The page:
Results from the study indicated that violent offenders scored significantly higher than nonviolent offenders on 49 of 63 risk factors across domains associated with child, family, school, and demographic risk factors. The range and nature of these predictors were daunting. The authors reported:
. . . predictors included factors evident early in life, such as the mother’s cigarette or alcohol use during pregnancy, onset of delinquency prior to 10 years of age, physical aggression, cruelty, and callous/unemotional behavior. In addition, cognitive factors, such as having low expectations of being caught, predicted violence. Poor and unstable child-rearing factors contributed to the prediction of violence, including two or more caretaker changes prior to 10 years of age, physical punishment, poor supervision, and poor communication. Undesirable or delinquent peer behavior, based either on parent report or self-report, predicted violence. Poor school performance and truancy were also among the predictors of violence. Finally, demographic factors indicative of family disadvantage (low family SES, welfare, teenage motherhood) and residence in a disadvantaged neighborhood also predicted violence. Among the proximal correlates associated with violence were weapon carrying, weapon use, gang membership, drug selling, and persistent drug use. (p. 1084)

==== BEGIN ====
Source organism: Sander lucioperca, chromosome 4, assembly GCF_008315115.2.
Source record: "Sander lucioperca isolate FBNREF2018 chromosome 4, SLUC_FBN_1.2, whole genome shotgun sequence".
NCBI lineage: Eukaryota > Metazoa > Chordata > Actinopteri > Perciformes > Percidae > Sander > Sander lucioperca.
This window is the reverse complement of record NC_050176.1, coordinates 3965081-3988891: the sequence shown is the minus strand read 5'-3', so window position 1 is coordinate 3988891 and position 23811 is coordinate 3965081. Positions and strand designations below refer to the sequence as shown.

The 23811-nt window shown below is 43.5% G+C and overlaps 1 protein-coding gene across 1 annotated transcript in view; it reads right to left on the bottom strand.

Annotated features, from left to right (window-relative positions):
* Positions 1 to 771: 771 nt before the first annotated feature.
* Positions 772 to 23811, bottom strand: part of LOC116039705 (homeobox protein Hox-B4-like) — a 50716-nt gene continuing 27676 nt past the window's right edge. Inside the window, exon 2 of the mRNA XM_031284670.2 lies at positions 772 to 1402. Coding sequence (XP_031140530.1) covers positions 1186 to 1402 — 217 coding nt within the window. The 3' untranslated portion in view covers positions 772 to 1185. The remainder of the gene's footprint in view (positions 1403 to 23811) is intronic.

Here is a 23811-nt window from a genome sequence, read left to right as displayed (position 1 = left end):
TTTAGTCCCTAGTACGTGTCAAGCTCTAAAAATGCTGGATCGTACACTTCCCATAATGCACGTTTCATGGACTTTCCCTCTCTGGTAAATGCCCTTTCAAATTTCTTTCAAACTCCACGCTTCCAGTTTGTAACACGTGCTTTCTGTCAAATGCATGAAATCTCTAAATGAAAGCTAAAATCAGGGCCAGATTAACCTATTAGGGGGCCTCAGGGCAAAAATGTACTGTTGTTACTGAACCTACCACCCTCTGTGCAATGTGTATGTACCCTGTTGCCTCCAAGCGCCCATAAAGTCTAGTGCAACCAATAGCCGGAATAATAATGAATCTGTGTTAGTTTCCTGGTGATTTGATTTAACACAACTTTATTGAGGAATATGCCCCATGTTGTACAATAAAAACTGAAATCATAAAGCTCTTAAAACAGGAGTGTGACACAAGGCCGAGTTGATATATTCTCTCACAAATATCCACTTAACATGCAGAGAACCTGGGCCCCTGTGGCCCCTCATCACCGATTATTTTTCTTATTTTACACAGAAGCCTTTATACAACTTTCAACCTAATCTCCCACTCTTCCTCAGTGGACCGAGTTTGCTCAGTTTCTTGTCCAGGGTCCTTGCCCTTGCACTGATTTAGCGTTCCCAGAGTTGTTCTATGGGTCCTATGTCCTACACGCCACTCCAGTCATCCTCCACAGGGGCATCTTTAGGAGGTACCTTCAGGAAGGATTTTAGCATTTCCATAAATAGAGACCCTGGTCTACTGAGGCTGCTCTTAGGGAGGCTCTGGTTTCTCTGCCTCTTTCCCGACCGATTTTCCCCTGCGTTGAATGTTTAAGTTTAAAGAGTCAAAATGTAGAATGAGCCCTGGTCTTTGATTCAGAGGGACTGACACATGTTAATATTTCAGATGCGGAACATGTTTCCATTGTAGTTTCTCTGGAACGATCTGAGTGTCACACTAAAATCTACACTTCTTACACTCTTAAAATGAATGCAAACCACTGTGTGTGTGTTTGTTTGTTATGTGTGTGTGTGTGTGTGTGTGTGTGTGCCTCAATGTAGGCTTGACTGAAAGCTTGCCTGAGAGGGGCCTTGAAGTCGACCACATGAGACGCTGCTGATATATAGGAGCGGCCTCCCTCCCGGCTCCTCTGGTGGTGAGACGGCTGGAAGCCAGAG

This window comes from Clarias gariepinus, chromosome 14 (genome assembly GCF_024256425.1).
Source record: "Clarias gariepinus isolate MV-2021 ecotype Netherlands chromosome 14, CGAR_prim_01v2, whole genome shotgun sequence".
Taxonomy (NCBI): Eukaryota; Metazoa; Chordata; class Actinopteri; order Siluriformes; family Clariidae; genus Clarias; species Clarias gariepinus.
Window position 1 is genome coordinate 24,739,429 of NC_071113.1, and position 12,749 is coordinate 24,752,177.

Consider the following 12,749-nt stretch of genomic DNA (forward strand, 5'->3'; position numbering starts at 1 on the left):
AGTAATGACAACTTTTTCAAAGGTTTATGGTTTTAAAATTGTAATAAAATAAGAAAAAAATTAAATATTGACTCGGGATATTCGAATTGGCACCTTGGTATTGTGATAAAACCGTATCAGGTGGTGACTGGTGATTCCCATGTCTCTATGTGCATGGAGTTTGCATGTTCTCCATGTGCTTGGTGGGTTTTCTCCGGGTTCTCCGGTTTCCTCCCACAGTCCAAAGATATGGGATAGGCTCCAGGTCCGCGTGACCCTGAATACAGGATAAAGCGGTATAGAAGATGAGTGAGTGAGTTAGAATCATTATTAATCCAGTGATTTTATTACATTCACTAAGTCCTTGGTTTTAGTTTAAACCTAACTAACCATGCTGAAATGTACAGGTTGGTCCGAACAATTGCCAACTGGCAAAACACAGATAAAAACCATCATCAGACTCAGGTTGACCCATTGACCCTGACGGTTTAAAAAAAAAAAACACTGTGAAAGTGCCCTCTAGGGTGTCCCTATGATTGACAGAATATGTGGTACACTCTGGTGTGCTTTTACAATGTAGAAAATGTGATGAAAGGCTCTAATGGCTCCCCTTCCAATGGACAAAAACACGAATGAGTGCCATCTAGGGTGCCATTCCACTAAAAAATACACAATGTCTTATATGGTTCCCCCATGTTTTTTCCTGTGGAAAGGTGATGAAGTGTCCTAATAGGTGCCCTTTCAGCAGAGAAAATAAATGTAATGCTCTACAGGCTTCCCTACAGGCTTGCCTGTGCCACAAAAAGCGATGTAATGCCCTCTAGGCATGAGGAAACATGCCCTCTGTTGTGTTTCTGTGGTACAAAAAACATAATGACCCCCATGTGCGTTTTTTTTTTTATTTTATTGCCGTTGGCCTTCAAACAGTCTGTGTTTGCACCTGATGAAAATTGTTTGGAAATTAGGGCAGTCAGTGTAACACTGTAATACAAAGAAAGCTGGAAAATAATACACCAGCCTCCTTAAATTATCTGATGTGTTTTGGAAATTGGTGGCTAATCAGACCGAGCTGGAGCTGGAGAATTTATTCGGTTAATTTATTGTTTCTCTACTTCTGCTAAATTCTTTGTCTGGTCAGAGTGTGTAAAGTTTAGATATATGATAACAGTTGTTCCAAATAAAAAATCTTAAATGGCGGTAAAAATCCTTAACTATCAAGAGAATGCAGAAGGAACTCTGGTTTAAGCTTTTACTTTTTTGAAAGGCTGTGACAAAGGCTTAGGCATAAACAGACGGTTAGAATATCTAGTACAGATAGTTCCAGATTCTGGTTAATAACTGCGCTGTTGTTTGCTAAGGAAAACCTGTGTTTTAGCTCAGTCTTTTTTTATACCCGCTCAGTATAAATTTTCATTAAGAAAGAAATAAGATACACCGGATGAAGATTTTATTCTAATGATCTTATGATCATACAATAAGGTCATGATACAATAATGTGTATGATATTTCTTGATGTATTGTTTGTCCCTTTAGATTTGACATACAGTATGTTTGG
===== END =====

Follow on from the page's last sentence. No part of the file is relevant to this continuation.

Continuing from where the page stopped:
Homicidal violence was best predicted by a subset of general violence predictor variables. Specifically, homicide was predicted by “the presence or absence of nine significant risk factors:
• Screening risk score
• Positive attitude to substance use
• Conduct disorder
• Carrying a weapon
• Gang fight
• Selling hard drugs
• Peer delinquency
• Being held back in school
• Family on welfare (p. 1086).
In particular, boys who had at least four of these nine risk factors were 14 times more likely to have a future homicide conviction than violent offenders with a risk score less than four.
Violence and schizophrenia. In and of itself, a diagnosis of schizophrenia doesn’t confer increased violence risk. Instead, research indicates there are specific symptoms—when seen among individuals diagnosed with schizophrenia—associated with increased risk. These symptoms include severe manifestations of:
- Thinking disturbances. (Fresán, Apiquian, & Nicolini, 2006)
This research suggests that clinicians should be especially concerned about violence when clients diagnosed with schizophrenia have acute increases in the intensity and frequency of their psychotic symptoms.
Research versus Practice
For a short guide to predicting violence, see a previous post: https://johnsommersflanagan.com/2013/02/25/guidelines-for-violence-risk-assessment/